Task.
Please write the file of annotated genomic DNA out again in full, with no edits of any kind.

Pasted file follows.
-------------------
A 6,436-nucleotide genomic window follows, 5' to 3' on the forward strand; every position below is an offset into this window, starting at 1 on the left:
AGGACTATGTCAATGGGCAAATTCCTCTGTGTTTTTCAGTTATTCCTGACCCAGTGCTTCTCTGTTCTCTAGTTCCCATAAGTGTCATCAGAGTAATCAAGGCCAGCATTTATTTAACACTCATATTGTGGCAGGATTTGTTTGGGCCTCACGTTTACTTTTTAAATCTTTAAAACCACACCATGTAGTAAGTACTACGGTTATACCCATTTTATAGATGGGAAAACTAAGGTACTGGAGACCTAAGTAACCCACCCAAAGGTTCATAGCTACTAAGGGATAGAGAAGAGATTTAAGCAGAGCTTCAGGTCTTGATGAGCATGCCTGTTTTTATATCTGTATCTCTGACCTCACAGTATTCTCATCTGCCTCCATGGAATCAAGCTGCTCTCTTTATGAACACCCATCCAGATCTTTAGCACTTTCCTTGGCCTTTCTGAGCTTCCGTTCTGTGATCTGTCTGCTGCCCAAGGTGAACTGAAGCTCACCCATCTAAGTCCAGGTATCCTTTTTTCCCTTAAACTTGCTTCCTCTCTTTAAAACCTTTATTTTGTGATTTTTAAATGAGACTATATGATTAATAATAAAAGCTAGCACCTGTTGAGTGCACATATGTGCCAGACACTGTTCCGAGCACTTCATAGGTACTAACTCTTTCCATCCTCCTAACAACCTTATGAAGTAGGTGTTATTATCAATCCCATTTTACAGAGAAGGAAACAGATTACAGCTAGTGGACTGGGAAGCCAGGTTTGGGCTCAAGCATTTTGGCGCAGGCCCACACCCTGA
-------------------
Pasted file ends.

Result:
A 6,436-nucleotide genomic window follows, 5' to 3' on the forward strand; every position below is an offset into this window, starting at 1 on the left:
AGGACTATGTCAATGGGCAAATTCCTCTGTGTTTTTCAGTTATTCCTGACCCAGTGCTTCTCTGTTCTCTAGTTCCCATAAGTGTCATCAGAGTAATCAAGGCCAGCATTTATTTAACACTCATATTGTGGCAGGATTTGTTTGGGCCTCACGTTTACTTTTTAAATCTTTAAAACCACACCATGTAGTAAGTACTACGGTTATACCCATTTTATAGATGGGAAAACTAAGGTACTGGAGACCTAAGTAACCCACCCAAAGGTTCATAGCTACTAAGGGATAGAGAAGAGATTTAAGCAGAGCTTCAGGTCTTGATGAGCATGCCTGTTTTTATATCTGTATCTCTGACCTCACAGTATTCTCATCTGCCTCCATGGAATCAAGCTGCTCTCTTTATGAACACCCATCCAGATCTTTAGCACTTTCCTTGGCCTTTCTGAGCTTCCGTTCTGTGATCTGTCTGCTGCCCAAGGTGAACTGAAGCTCACCCATCTAAGTCCAGGTATCCTTTTTTCCCTTAAACTTGCTTCCTCTCTTTAAAACCTTTATTTTGTGATTTTTAAATGAGACTATATGATTAATAATAAAAGCTAGCACCTGTTGAGTGCACATATGTGCCAGACACTGTTCCGAGCACTTCATAGGTACTAACTCTTTCCATCCTCCTAACAACCTTATGAAGTAGGTGTTATTATCAATCCCATTTTACAGAGAAGGAAACAGATTACAGCTAGTGGACTGGGAAGCCAGGTTTGGGCTCAAGCATTTTGGCGCAGGCCCACACCCTGA